Attempts on Her Life | Hong Kong Rep

July 2014 | City Hall, Hong Kong

After the last performance I reviewed by Hong Kong Repertory Theatre (Wait Until Dark) it is hard to imagine anything more different than this ambitious attempt at Martin Crimp’s Attempts on Her Life. In contrast to the painfully conservative naturalism of Wait Until Dark, Attempts on Her Life comes across as genuinely progressive in the context of Hong Kong’s theatrical landscape.

The text is challenging and fractured; a collection of prose-poem vignettes about an elusive Anne/Ania/Annie/Annushka (etc.) who can be anything from a terrorist to a type of car. It is easy to interpret it as a criticism of the media’s power of manipulation of an image, but it is more than that. The mutliplicity of stories being told reflects the postmodernist approach to narrative, and it deconstructs the notion of identity as well as image, taking cues from Baudrillard. Further, from a postmodernist perspective, to perform this is a rejection of the need for the arc of Aristotelian drama in the theatre; an enormous step forward for Hong Kong. The programme mentions Hans-Thies Lehmann, Heiner Müller (spelt wrong), Robert Wilson, Tadeusz Kantor, Richard Schechner (spelt wrong), The Wooster Group and Forced Entertainment; it is clear that they have done their research (if not their proofreading) and their hearts are in the right place to make something innovative and postdramatic.
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The Valley of Astonishment | Peter Brook and Marie-Hélène Estienne

July 2014 | The Young Vic, London

Peter Brook introduces this piece as an exploration into “the mountains and valleys of the brain,” (quoted from the programme) while borrowing from passages of The Conference of The Birds, a Persian poem (by Attar of Nishapur) about a journey of birds through symbolic valleys, astonishment (or bewilderment, but astonishment arguably sounds better) being no. 6. Brook had adapted this in 1979 while the body of The Valley of Astonishment comes from another project, Je Suis un Phénomène, which comes from an even earlier Brook show. It must be said that neurological disorders have been doing the rounds for inspiring theatre and art and by now, since Oliver Sacks’ book [1985] on the subject should naturally run low on steam. We’ll see.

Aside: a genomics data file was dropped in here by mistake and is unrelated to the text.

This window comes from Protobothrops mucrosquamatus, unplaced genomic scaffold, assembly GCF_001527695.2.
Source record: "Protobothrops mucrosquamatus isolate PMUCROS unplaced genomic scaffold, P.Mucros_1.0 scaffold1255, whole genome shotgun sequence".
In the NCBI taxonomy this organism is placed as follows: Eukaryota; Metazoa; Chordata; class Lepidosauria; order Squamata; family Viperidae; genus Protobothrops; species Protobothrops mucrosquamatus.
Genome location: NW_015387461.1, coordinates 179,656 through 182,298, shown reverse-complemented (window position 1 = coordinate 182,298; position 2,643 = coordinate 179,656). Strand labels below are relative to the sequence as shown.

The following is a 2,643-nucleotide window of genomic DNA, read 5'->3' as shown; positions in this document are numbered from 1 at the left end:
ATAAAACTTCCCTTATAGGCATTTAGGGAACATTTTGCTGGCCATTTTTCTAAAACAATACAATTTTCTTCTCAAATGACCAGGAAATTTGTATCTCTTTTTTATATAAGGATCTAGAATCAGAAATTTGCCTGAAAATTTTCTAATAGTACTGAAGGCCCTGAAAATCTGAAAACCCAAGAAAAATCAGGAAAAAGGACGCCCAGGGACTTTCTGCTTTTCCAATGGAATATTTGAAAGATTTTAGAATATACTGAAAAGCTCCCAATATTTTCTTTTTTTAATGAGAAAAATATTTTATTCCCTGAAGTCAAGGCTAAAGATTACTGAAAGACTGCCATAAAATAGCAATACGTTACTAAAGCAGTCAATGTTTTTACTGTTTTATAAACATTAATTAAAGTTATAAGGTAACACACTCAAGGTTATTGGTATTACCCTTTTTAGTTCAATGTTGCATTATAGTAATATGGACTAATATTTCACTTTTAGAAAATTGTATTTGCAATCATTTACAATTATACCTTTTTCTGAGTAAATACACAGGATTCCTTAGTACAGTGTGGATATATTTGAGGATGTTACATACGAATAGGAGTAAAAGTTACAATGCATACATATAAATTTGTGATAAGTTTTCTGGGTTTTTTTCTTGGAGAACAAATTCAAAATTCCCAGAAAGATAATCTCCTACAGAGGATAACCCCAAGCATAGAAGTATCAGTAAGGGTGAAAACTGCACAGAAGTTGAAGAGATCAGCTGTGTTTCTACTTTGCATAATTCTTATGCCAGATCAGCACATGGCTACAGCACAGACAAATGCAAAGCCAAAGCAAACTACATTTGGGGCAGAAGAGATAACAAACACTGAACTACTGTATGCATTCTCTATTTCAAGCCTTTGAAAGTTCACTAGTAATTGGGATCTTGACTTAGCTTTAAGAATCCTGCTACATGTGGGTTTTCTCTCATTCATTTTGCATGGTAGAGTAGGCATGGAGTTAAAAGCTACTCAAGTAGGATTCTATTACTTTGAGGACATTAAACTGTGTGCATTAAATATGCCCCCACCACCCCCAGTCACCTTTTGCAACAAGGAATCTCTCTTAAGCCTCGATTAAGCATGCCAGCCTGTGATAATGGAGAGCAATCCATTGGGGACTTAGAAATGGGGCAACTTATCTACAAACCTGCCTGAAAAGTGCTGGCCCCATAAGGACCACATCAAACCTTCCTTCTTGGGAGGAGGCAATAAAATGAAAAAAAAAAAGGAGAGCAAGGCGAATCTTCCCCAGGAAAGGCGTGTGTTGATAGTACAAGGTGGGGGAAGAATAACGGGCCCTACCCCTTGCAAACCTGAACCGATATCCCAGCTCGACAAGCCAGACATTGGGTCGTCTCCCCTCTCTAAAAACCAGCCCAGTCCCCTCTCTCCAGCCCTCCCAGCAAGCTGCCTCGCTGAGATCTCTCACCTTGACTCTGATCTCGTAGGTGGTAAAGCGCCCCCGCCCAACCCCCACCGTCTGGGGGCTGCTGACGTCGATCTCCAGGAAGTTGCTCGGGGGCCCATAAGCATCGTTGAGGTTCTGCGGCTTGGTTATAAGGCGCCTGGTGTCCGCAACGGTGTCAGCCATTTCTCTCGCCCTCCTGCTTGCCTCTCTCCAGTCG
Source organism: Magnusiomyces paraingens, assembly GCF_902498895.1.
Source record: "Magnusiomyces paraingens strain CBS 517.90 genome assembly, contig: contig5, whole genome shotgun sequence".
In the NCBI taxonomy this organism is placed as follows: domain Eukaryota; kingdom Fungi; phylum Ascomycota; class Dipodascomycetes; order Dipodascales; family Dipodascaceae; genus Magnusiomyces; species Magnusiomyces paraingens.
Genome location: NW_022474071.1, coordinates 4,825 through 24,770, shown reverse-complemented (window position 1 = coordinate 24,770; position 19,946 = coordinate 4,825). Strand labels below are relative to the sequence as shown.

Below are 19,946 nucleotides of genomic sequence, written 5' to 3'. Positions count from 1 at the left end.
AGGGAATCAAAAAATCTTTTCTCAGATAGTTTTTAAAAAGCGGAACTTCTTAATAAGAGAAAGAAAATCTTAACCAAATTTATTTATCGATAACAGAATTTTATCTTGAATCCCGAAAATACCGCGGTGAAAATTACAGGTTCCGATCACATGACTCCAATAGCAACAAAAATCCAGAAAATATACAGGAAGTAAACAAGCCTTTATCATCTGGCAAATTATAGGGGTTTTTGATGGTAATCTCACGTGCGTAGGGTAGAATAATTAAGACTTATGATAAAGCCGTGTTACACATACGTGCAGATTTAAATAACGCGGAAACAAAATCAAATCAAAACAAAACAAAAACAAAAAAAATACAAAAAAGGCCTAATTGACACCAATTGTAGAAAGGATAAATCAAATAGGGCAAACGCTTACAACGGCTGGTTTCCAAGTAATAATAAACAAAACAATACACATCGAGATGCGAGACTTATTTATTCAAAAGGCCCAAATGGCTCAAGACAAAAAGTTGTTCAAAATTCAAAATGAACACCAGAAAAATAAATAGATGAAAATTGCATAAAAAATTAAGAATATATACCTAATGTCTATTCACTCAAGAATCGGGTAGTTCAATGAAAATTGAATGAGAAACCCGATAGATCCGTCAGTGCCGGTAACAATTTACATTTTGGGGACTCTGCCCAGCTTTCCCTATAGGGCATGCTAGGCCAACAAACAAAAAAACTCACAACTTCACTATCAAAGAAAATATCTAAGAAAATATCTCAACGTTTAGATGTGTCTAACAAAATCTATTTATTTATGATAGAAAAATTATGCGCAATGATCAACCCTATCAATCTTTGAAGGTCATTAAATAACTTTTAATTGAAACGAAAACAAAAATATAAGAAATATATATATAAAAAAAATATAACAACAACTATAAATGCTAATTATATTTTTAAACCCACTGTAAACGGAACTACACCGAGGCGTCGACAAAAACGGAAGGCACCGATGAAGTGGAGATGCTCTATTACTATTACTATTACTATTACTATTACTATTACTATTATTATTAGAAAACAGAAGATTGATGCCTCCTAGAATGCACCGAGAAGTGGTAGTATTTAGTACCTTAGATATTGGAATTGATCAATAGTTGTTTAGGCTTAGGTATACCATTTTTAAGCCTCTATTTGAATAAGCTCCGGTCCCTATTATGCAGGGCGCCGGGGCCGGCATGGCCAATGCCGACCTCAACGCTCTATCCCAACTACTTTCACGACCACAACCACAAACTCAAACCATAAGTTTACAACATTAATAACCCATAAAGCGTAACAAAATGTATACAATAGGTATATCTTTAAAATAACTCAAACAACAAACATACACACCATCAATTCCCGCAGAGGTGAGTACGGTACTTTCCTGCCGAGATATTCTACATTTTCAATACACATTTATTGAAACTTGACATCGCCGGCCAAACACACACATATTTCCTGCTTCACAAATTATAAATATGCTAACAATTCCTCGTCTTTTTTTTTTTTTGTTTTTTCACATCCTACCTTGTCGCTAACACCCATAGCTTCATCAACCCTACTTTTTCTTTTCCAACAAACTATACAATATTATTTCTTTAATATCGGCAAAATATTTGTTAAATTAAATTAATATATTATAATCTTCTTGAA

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The Believers | Frantic Assembly

May 2014 | The Tricycle Theatre, London

Frantic Assembly are known for their projects of combined movement, design and text, having toured and collaborated in countless shows. The Believers is a play by Bryony Lavery and brings two neighbouring families with overtly expressed differences reluctantly together during a flood and ends in a tragic disaster, although it takes over an hour to discover what actually happened.

It begins with a series of odd tableaux structured around a large metal apparatus that eventually becomes representative of the rooms of the house. The performers stand around or lounge on the frame but not in a way that alludes or reveals traits of their character, rather, they all look a touch too serious and overburdened with ominous angst, which would be fine if the whole thing wasn’t a mystery. As an introduction it comes across as quite pretentious, it’s obvious they’re dying to unleash their troubles but have to strut around taking strange poses.
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Kiss and Cry | Charleroi Danses

June 2014 | Barbican, London

This show is the result of an experiment: is it possible to make a film on a kitchen table and a dance performance using only hands? As featured in other performances using live-feed equipment, most of the apparatus is exposed on the stage. Shelves and storage are placed at the back, various work stations dominate key positions at the front and sides, a track for the primary camera reaches around three sides, a large screen hangs high above the action and a technical desk takes centre stage. This style of theatre, using cameras and cheap props to great effect, has been gathering popularity for a while, and the standard has been set pretty high by the likes of those from the small scale Paper Cinema to fully converged multimedia shows like Frauline Julie by Katie Mitchell with Schaubühne Berlin. Kiss and Cry has been going for years and should be more than capable of impressing in the same way.
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The Notebook | Forced Entertainment

June 2014 | BAC, London

Forced Entertainment were recently back at their London home, Battersea Arts Centre, for the UK Premiere of their latest work The Notebook. Based on Kristof’s stunning text, I wasn’t quite sure what to expect from this, arguably Forced Entertainment’s most narrative driven work to date. Once again, I was not let down.

Fitting then, that this is my most linear written review to date, and my first full review for Postdramatic. Settle in; it’s lengthy (but I think they’d like that). Basically, it’s a story. Two brothers, battling for survival in a war-torn Central Europe, all the while on a voyage of discovery of their own morality. From here, I’m not going to talk too much about the story, other than to support my observations of Forced Entertainment’s expertly crafted production.
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